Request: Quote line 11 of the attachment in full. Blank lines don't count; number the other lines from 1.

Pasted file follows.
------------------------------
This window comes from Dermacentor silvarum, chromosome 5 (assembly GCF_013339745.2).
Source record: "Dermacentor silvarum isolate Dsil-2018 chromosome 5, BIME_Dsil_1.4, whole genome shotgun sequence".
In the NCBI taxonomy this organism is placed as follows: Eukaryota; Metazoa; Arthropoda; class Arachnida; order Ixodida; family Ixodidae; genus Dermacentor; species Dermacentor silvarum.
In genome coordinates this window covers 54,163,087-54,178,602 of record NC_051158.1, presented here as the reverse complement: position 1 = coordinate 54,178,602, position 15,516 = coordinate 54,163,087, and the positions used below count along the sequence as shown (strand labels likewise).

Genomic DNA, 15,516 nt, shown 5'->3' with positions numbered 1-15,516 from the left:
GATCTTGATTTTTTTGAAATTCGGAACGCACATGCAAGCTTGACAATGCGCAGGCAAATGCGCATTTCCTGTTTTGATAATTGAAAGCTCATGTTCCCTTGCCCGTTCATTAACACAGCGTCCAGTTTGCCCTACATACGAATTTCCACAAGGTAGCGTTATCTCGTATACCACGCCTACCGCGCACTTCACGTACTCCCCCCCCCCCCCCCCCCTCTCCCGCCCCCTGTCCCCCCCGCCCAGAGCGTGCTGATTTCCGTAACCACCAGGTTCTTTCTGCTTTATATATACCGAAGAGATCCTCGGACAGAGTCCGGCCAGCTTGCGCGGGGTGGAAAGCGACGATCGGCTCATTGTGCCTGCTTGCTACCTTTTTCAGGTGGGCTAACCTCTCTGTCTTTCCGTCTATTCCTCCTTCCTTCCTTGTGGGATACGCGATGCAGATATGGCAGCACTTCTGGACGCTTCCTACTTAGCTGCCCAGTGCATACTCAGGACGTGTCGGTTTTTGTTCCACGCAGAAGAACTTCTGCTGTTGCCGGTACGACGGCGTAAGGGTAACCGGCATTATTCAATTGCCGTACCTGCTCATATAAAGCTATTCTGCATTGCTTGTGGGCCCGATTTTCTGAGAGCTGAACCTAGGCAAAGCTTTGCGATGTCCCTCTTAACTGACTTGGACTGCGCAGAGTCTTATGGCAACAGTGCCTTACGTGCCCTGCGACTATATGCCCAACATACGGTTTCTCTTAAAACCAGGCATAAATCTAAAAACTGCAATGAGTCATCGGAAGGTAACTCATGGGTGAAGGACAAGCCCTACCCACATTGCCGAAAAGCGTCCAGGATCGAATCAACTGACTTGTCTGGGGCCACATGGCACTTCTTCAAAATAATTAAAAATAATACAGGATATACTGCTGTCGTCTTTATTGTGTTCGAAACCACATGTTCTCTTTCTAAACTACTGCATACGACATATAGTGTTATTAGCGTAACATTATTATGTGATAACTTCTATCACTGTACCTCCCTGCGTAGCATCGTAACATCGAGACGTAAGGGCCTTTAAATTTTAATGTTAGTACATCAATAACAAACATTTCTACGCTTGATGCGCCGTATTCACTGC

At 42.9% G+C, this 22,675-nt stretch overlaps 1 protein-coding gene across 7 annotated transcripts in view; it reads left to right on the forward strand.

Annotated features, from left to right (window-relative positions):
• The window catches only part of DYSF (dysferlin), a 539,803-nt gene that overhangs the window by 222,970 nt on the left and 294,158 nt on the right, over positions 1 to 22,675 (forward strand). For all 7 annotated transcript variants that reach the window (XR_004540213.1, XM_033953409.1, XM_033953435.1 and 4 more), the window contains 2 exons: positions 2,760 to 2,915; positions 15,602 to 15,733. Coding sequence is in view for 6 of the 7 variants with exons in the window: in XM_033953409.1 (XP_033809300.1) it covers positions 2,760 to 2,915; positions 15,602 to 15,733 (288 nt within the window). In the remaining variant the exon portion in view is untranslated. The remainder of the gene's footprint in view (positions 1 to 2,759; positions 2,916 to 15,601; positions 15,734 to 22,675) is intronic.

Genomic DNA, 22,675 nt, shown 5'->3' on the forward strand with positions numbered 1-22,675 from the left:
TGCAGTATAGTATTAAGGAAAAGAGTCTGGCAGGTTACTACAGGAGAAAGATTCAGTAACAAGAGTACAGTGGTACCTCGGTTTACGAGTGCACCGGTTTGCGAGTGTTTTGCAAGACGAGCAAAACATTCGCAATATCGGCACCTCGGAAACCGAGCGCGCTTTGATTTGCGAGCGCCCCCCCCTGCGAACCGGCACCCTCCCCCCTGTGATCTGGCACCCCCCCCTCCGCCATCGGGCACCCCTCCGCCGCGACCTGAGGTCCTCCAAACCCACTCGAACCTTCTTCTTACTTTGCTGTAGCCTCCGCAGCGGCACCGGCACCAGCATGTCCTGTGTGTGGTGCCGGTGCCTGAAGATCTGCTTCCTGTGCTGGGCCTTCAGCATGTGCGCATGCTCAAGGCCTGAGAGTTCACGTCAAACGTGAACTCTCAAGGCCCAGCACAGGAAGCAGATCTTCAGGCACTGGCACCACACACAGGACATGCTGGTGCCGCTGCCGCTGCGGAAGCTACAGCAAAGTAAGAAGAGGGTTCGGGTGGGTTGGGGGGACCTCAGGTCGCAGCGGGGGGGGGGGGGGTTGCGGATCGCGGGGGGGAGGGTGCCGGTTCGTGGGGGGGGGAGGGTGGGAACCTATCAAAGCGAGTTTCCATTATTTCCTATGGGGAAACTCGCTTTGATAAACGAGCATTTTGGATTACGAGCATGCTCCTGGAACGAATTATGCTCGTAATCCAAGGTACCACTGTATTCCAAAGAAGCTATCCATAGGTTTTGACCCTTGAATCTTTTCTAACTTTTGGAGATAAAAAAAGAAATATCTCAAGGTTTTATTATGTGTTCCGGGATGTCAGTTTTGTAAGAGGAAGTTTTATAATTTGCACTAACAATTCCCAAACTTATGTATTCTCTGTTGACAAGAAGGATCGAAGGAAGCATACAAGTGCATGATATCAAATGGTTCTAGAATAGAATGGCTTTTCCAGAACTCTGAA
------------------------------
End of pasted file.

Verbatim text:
TGCAGTATAGTATTAAGGAAAAGAGTCTGGCAGGTTACTACAGGAGAAAGATTCAGTAACAAGAGTACAGTGGTACCTCGGTTTACGAGTGCACCGGTTTGCGAGTGTTTTGCAAGACGAGCAAAACATTCGCAATATCGGCACCTCGGAAACCGAGCGCGCTTTGATTTGCGAGCGCCCCCCCCTGCGAACCGGCACCCTCCCCCCTGTGATCTGGCACCCCCCCCTCCGCCATCGGGCACCCCTCCGCCGCGACCTGAGGTCCTCCAAACCCACTCGAACCTTCTTCTTACTTTGCTGTAGCCTCCGCAGCGGCACCGGCACCAGCATGTCCTGTGTGTGGTGCCGGTGCCTGAAGATCTGCTTCCTGTGCTGGGCCTTCAGCATGTGCGCATGCTCAAGGCCTGAGAGTTCACGTCAAACGTGAACTCTCAAGGCCCAGCACAGGAAGCAGATCTTCAGGCACTGGCACCACACACAGGACATGCTGGTGCCGCTGCCGCTGCGGAAGCTACAGCAAAGTAAGAAGAGGGTTCGGGTGGGTTGGGGGGACCTCAGGTCGCAGCGGGGGGGGGGGGGGTTGCGGATCGCGGGGGGGAGGGTGCCGGTTCGTGGGGGGGGGAGGGTGGGAACCTATCAAAGCGAGTTTCCATTATTTCCTATGGGGAAACTCGCTTTGATAAACGAGCATTTTGGATTACGAGCATGCTCCTGGAACGAATTATGCTCGTAATCCAAGGTACCACTGTATTCCAAAGAAGCTATCCATAGGTTTTGACCCTTGAATCTTTTCTAACTTTTGGAGATAAAAAAAGAAATATCTCAAGGTTTTATTATGTGTTCCGGGATGTCAGTTTTGTAAGAGGAAGTTTTATAATTTGCACTAACAATTCCCAAACTTATGTATTCTCTGTTGACAAGAAGGATCGAAGGAAGCATACAAGTGCATGATATCAAATGGTTCTAGAATAGAATGGCTTTTCCAGAACTCTGAA